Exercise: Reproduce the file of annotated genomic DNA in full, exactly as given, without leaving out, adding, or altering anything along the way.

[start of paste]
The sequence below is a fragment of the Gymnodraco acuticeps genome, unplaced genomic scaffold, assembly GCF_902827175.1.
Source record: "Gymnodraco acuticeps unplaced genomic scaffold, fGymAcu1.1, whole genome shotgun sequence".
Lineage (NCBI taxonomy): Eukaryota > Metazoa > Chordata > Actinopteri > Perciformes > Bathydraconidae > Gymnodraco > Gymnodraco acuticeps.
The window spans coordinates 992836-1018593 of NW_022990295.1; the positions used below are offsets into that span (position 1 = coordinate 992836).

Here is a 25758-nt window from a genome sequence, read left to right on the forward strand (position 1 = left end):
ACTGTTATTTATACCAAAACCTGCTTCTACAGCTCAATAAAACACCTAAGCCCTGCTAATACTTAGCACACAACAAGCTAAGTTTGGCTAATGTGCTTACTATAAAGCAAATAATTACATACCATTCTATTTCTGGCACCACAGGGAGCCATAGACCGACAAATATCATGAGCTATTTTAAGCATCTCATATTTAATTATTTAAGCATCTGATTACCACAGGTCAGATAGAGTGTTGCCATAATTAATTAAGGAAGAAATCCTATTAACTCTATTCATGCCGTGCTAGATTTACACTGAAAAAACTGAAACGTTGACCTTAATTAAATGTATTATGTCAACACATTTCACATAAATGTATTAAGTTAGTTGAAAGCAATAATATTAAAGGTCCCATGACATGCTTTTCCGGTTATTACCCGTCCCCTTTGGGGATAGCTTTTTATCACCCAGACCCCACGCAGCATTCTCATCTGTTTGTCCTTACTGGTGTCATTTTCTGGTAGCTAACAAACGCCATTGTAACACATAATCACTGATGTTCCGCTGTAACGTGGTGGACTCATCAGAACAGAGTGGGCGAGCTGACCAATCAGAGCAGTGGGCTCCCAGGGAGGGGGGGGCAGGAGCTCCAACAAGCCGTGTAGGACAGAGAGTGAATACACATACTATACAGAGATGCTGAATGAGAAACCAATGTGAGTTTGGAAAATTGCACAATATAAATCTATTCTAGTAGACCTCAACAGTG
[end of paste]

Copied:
The sequence below is a fragment of the Gymnodraco acuticeps genome, unplaced genomic scaffold, assembly GCF_902827175.1.
Source record: "Gymnodraco acuticeps unplaced genomic scaffold, fGymAcu1.1, whole genome shotgun sequence".
Lineage (NCBI taxonomy): Eukaryota > Metazoa > Chordata > Actinopteri > Perciformes > Bathydraconidae > Gymnodraco > Gymnodraco acuticeps.
The window spans coordinates 992836-1018593 of NW_022990295.1; the positions used below are offsets into that span (position 1 = coordinate 992836).

Here is a 25758-nt window from a genome sequence, read left to right on the forward strand (position 1 = left end):
ACTGTTATTTATACCAAAACCTGCTTCTACAGCTCAATAAAACACCTAAGCCCTGCTAATACTTAGCACACAACAAGCTAAGTTTGGCTAATGTGCTTACTATAAAGCAAATAATTACATACCATTCTATTTCTGGCACCACAGGGAGCCATAGACCGACAAATATCATGAGCTATTTTAAGCATCTCATATTTAATTATTTAAGCATCTGATTACCACAGGTCAGATAGAGTGTTGCCATAATTAATTAAGGAAGAAATCCTATTAACTCTATTCATGCCGTGCTAGATTTACACTGAAAAAACTGAAACGTTGACCTTAATTAAATGTATTATGTCAACACATTTCACATAAATGTATTAAGTTAGTTGAAAGCAATAATATTAAAGGTCCCATGACATGCTTTTCCGGTTATTACCCGTCCCCTTTGGGGATAGCTTTTTATCACCCAGACCCCACGCAGCATTCTCATCTGTTTGTCCTTACTGGTGTCATTTTCTGGTAGCTAACAAACGCCATTGTAACACATAATCACTGATGTTCCGCTGTAACGTGGTGGACTCATCAGAACAGAGTGGGCGAGCTGACCAATCAGAGCAGTGGGCTCCCAGGGAGGGGGGGGCAGGAGCTCCAACAAGCCGTGTAGGACAGAGAGTGAATACACATACTATACAGAGATGCTGAATGAGAAACCAATGTGAGTTTGGAAAATTGCACAATATAAATCTATTCTAGTAGACCTCAACAGTG